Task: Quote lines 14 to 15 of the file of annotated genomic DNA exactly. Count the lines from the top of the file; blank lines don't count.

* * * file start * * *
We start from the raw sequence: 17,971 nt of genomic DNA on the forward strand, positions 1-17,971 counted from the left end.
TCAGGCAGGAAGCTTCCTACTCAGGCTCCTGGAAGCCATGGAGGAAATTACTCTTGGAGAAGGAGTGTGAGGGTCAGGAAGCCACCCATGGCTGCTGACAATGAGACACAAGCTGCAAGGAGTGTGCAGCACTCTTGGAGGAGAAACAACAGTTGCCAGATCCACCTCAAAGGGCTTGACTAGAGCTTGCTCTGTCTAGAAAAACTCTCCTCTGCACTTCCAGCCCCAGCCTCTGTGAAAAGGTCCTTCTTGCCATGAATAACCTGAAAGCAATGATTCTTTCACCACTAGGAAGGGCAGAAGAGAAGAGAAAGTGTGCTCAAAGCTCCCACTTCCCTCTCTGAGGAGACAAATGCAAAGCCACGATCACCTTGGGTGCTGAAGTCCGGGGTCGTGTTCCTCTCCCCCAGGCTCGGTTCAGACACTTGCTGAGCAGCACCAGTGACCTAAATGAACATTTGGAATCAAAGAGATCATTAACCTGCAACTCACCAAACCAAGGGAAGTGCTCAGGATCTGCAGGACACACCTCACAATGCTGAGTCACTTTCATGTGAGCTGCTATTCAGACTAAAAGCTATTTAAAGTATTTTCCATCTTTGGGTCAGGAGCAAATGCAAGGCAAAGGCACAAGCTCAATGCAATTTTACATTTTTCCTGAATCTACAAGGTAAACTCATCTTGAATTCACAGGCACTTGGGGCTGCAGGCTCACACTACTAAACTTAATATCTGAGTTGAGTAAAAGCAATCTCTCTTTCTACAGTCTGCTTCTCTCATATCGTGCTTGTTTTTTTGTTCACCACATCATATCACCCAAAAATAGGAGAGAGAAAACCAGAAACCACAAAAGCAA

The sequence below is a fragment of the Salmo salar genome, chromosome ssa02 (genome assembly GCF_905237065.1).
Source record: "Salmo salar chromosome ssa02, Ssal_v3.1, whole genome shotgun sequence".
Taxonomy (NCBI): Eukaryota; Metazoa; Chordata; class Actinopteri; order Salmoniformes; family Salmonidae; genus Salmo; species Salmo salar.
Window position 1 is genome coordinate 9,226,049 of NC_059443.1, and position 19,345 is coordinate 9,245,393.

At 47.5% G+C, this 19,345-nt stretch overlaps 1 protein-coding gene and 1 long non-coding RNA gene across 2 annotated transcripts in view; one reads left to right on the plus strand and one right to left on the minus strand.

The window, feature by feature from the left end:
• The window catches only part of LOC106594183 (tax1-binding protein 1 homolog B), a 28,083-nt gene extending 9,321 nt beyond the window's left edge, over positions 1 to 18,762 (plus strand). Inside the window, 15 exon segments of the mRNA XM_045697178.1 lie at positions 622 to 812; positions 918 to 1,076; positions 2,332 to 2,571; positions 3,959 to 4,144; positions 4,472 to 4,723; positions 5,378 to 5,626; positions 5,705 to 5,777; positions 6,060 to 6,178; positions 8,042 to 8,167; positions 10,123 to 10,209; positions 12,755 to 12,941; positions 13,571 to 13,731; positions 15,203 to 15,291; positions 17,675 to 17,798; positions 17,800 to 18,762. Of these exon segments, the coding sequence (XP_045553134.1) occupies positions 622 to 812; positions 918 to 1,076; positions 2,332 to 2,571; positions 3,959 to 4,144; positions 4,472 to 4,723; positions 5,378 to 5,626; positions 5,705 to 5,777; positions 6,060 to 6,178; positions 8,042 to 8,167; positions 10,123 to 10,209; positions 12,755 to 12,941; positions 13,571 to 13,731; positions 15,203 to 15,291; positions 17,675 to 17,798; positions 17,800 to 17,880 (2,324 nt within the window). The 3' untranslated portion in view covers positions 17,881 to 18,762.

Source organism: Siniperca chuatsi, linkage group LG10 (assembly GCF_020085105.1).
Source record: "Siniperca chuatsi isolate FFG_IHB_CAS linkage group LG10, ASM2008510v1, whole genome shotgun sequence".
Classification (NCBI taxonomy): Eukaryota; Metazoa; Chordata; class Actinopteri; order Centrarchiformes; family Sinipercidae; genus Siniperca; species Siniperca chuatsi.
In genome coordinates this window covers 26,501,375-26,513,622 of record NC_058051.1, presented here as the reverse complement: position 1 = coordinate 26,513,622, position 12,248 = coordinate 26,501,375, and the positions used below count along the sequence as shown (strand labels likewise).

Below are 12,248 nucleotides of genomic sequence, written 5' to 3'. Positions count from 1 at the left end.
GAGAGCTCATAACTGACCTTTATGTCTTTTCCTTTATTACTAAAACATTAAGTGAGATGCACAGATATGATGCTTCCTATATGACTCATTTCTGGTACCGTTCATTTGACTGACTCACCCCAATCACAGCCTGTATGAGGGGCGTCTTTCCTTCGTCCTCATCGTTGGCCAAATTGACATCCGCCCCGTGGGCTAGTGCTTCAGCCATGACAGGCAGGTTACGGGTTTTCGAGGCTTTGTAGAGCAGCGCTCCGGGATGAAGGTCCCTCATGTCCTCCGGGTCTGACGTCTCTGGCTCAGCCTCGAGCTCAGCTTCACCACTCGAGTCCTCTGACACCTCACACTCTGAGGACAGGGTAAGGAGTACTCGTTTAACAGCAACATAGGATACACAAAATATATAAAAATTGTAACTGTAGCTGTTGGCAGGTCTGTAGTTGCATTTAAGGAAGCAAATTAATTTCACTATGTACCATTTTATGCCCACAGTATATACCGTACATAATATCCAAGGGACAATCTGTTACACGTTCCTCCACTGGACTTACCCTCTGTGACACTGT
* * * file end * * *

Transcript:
Below are 12,248 nucleotides of genomic sequence, written 5' to 3'. Positions count from 1 at the left end.
GAGAGCTCATAACTGACCTTTATGTCTTTTCCTTTATTACTAAAACATTAAGTGAGATGCACAGATATGATGCTTCCTATATGACTCATTTCTGGTACCGTTCATTTGACTGACTCACCCCAATCACAGCCTGTATGAGGGGCGTCTTTCCTTCGTCCTCATCGTTGGCCAAATTGACATCCGCCCCGTGGGCTAGTGCTTCAGCCATGACAGGCAGGTTACGGGTTTTCGAGGCTTTGTAGAGCAGCGCTCCGGGATGAAGGTCCCTCATGTCCTCCGGGTCTGACGTCTCTGGCTCAGCCTCGAGCTCAGCTTCACCACTCGAGTCCTCTGACACCTCACACTCTGAGGACAGGGTAAGGAGTACTCGTTTAACAGCAACATAGGATACACAAAATATATAAAAATTGTAACTGTAGCTGTTGGCAGGTCTGTAGTTGCATTTAAGGAAGCAAATTAATTTCACTATGTACCATTTTATGCCCACAGTATATACCGTACATAATATCCAAGGGACAATCTGTTACACGTTCCTCCACTGGACTTACCCTCTGTGACACTGT